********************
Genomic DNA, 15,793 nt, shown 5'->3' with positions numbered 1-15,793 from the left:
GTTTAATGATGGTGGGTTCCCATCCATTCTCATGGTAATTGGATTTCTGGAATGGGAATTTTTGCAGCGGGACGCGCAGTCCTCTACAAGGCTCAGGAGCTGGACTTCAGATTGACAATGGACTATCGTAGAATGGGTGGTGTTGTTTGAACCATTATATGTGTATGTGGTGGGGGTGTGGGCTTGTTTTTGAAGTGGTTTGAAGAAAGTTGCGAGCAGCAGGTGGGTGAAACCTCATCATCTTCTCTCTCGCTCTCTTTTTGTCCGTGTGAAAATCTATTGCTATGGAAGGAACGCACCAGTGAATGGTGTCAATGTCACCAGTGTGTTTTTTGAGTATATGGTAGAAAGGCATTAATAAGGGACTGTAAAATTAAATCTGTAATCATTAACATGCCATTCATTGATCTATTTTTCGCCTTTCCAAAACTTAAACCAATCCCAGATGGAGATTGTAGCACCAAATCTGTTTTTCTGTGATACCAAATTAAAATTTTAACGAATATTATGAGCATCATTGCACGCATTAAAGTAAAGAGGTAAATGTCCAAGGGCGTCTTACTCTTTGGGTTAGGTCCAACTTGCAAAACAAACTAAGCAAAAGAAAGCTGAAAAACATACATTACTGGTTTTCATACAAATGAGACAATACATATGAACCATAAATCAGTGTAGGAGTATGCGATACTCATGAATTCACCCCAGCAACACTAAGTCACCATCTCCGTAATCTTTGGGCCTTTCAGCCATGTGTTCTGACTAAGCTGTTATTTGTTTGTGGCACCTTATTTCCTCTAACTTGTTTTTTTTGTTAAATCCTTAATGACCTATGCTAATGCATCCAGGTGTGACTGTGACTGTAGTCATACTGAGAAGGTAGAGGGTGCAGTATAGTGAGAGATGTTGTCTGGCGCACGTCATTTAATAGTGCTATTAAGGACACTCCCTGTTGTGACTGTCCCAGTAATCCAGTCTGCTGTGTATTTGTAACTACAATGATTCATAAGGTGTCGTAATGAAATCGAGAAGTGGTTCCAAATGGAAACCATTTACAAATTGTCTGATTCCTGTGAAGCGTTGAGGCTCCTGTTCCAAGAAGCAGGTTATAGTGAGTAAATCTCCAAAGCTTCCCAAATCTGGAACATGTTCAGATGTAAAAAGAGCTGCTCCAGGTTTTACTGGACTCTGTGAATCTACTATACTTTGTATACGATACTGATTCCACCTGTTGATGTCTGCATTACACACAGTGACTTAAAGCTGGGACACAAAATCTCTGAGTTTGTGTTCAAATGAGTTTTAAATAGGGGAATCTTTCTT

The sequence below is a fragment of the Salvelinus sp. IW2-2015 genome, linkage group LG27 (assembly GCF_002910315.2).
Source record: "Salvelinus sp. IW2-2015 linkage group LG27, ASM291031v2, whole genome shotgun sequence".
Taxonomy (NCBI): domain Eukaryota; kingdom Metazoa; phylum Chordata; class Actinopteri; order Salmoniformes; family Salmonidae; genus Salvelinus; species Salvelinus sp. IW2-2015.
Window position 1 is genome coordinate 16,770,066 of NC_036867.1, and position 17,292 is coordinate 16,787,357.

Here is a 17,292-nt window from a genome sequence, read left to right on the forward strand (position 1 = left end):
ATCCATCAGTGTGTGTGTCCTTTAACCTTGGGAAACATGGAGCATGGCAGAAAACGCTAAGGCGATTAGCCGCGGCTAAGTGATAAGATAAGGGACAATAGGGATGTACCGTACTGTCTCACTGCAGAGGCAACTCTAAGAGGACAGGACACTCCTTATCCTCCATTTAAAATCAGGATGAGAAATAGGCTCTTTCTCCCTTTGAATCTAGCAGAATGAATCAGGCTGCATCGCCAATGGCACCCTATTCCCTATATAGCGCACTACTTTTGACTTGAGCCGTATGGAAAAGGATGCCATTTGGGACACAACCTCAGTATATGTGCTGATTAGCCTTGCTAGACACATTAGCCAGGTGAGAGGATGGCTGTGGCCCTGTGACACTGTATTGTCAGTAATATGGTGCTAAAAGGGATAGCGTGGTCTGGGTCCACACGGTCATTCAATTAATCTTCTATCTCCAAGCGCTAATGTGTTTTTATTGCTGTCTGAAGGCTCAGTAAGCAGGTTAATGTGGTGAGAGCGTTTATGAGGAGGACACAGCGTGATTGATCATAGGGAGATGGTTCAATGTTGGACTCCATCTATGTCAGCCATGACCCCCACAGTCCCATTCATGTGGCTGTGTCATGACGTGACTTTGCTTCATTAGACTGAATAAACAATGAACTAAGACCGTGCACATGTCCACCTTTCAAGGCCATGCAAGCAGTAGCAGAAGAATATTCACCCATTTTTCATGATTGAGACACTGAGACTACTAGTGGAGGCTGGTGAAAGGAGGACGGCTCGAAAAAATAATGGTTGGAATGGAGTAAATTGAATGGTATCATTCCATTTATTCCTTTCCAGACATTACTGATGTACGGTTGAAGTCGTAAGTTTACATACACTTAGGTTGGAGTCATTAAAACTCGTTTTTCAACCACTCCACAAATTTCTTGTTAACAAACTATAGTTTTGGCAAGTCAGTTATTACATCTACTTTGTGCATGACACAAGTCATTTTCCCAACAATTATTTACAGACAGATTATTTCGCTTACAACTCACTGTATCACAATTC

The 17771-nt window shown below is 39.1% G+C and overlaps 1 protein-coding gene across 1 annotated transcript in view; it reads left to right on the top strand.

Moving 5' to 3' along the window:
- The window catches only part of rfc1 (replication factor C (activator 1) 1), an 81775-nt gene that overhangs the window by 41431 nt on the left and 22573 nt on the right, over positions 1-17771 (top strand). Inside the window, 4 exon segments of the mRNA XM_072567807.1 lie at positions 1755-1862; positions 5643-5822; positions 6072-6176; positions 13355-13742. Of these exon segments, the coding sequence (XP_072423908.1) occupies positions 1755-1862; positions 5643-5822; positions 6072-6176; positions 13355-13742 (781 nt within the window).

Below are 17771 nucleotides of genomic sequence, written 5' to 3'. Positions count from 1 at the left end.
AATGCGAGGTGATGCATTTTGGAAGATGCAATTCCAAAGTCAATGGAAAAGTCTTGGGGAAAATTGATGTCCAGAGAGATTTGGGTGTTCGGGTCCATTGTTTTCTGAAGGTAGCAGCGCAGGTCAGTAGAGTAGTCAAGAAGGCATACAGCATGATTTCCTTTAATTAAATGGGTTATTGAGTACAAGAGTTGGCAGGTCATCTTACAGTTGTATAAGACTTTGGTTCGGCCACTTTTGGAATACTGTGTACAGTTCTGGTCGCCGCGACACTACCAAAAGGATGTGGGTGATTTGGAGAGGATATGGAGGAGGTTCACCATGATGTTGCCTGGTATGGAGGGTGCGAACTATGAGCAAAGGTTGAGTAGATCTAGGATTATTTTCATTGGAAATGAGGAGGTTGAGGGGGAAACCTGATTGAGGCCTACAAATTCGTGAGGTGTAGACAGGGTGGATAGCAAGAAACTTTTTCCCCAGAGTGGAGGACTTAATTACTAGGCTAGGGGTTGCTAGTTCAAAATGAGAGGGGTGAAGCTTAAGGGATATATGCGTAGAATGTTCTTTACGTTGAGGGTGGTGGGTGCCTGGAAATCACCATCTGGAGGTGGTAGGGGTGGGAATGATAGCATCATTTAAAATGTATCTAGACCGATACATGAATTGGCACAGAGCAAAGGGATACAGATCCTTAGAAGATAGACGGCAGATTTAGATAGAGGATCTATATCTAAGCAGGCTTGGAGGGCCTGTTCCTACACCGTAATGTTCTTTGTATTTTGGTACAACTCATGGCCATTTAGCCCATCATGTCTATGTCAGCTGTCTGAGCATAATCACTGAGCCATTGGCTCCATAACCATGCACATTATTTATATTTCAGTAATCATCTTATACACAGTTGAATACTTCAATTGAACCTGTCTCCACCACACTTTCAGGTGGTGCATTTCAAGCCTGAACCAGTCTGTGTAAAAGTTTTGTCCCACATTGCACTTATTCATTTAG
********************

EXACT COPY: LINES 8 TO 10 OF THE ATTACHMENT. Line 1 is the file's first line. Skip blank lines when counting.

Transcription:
ATCCATCAGTGTGTGTGTCCTTTAACCTTGGGAAACATGGAGCATGGCAGAAAACGCTAAGGCGATTAGCCGCGGCTAAGTGATAAGATAAGGGACAATAGGGATGTACCGTACTGTCTCACTGCAGAGGCAACTCTAAGAGGACAGGACACTCCTTATCCTCCATTTAAAATCAGGATGAGAAATAGGCTCTTTCTCCCTTTGAATCTAGCAGAATGAATCAGGCTGCATCGCCAATGGCACCCTATTCCCTATATAGCGCACTACTTTTGACTTGAGCCGTATGGAAAAGGATGCCATTTGGGACACAACCTCAGTATATGTGCTGATTAGCCTTGCTAGACACATTAGCCAGGTGAGAGGATGGCTGTGGCCCTGTGACACTGTATTGTCAGTAATATGGTGCTAAAAGGGATAGCGTGGTCTGGGTCCACACGGTCATTCAATTAATCTTCTATCTCCAAGCGCTAATGTGTTTTTATTGCTGTCTGAAGGCTCAGTAAGCAGGTTAATGTGGTGAGAGCGTTTATGAGGAGGACACAGCGTGATTGATCATAGGGAGATGGTTCAATGTTGGACTCCATCTATGTCAGCCATGACCCCCACAGTCCCATTCATGTGGCTGTGTCATGACGTGACTTTGCTTCATTAGACTGAATAAACAATGAACTAAGACCGTGCACATGTCCACCTTTCAAGGCCATGCAAGCAGTAGCAGAAGAATATTCACCCATTTTTCATGATTGAGACACTGAGACTACTAGTGGAGGCTGGTGAAAGGAGGACGGCTCGAAAAAATAATGGTTGGAATGGAGTAAATTGAATGGTATCATTCCATTTATTCCTTTCCAGACATTACTGATGTACGGTTGAAGTCGTAAGTTTACATACACTTAGGTTGGAGTCATTAAAACTCGTTTTTCAACCACTCCACAAATTTCTTGTTAACAAACTATAGTTTTGGCAAGTCAGTTATTACATCTACTTTGTGCATGACACAAGTCATTTTCCCAACAATTATTTACAGACAGATTATTTCGCTTACAACTCACTGTATCACAATTC

The 17771-nt window shown below is 39.1% G+C and overlaps 1 protein-coding gene across 1 annotated transcript in view; it reads left to right on the top strand.

Moving 5' to 3' along the window: